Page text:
Blessings in the Lord Jesus Christ!


  2. greetings Phil. Steadfast to the end indeed; egardless of the ambient circumstances. You bring up a very good point as it’s easy to look at a situation in 20/20 hindsight and say “If I had been there, I would don differently. The children of Israel had no idea as to how they would be delivered and the sea being parted just wasn’t an everyday occurrance. I pray that we all would draw from the many examples in scripture and apply them to our “real-time.” Thanks for commenting.
    Be blessed always in Christ.

    timbob


  3. I’ve thought about this more than a few times, wondering if I would have had the faith to see Gods greatness and victory instead of giants in the promised land; to walk on water withour wavering;
    to stay awake just one hour in the garden and pray with Jesus…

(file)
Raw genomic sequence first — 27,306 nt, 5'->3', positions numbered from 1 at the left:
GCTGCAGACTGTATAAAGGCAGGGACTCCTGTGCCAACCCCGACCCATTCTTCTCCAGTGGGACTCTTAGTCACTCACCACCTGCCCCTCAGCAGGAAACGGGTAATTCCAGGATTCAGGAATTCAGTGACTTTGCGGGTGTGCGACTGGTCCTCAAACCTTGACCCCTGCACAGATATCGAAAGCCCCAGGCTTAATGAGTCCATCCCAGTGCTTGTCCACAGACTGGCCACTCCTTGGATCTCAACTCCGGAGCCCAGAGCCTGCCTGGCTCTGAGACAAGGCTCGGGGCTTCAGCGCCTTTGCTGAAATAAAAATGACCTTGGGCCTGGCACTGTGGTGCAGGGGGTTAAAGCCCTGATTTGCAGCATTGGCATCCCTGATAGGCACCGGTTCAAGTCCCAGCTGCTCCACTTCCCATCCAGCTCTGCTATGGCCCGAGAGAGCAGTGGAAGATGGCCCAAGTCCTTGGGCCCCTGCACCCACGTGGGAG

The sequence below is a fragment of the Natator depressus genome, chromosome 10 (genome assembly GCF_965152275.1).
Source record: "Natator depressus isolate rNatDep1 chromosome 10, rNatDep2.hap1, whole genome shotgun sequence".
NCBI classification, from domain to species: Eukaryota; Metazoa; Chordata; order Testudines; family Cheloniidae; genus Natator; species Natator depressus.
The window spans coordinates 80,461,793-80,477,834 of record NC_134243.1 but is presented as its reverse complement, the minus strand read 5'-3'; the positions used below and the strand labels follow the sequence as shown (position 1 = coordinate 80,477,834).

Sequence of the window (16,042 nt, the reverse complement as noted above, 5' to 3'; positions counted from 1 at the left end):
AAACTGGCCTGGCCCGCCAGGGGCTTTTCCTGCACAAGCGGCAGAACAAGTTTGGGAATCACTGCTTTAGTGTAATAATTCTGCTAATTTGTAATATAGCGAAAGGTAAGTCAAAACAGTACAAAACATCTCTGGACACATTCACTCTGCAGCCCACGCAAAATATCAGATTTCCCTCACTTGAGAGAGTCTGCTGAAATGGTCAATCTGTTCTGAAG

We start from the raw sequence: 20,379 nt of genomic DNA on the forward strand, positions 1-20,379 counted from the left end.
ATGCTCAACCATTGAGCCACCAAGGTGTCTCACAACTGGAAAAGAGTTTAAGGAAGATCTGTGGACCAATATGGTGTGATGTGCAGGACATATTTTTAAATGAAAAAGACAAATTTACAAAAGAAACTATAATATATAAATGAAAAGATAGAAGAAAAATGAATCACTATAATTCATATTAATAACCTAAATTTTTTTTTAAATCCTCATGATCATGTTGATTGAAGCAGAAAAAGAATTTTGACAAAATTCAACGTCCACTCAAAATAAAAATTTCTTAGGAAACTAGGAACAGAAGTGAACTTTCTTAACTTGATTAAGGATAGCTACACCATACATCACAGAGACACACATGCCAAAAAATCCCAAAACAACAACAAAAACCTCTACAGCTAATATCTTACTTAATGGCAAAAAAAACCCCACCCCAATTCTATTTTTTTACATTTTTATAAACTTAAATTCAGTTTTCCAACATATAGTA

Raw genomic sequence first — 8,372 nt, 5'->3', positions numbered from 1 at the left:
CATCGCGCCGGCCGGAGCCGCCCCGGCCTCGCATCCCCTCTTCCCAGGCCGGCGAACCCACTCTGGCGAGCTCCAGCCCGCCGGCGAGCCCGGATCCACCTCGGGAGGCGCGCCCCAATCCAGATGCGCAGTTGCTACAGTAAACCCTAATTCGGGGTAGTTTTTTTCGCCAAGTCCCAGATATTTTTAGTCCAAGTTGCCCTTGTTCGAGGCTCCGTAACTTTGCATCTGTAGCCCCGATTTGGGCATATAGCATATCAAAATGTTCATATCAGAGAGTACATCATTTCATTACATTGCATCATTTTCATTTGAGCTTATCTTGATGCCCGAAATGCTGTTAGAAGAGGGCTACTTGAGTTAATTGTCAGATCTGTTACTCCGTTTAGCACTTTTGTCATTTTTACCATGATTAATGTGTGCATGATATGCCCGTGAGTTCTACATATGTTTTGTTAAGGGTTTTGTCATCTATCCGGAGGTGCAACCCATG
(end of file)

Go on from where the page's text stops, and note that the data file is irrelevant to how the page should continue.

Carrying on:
the last one gets to me the most.
    I would like to think I would, but like Phil, am not so sure.

    May the Lord grace us with faith that endures, whatever comes.

    Every blessing to you Timbob!

    Susan


  4. without t,t,t… wavering 🙂

    You are not the only one who makes typos timbob!

    Bless you!


  5. greetings. I was just at your site a minute ago. Also earlier; among all of the other ponderings of the night, I was thinking on Phils comment; wondering what that must have been like to be up against the sea with the entire Egyptian army bearing down. In the heat of the moment, I think most of us would have done the same thing. We would have cried out “Why did you bring us here? Are the grave diggers in Egypt on strike?” It’s so easy to comment on situations when they haven’t been experienced.
    One thing that has always been sobering was when Peter emphatically told Jesus “I’ll never leave you, even if all men forsake you.” I think that peter meant that with all of his heart, but when the test came, he denied the Lord three times. Such an incident does three things.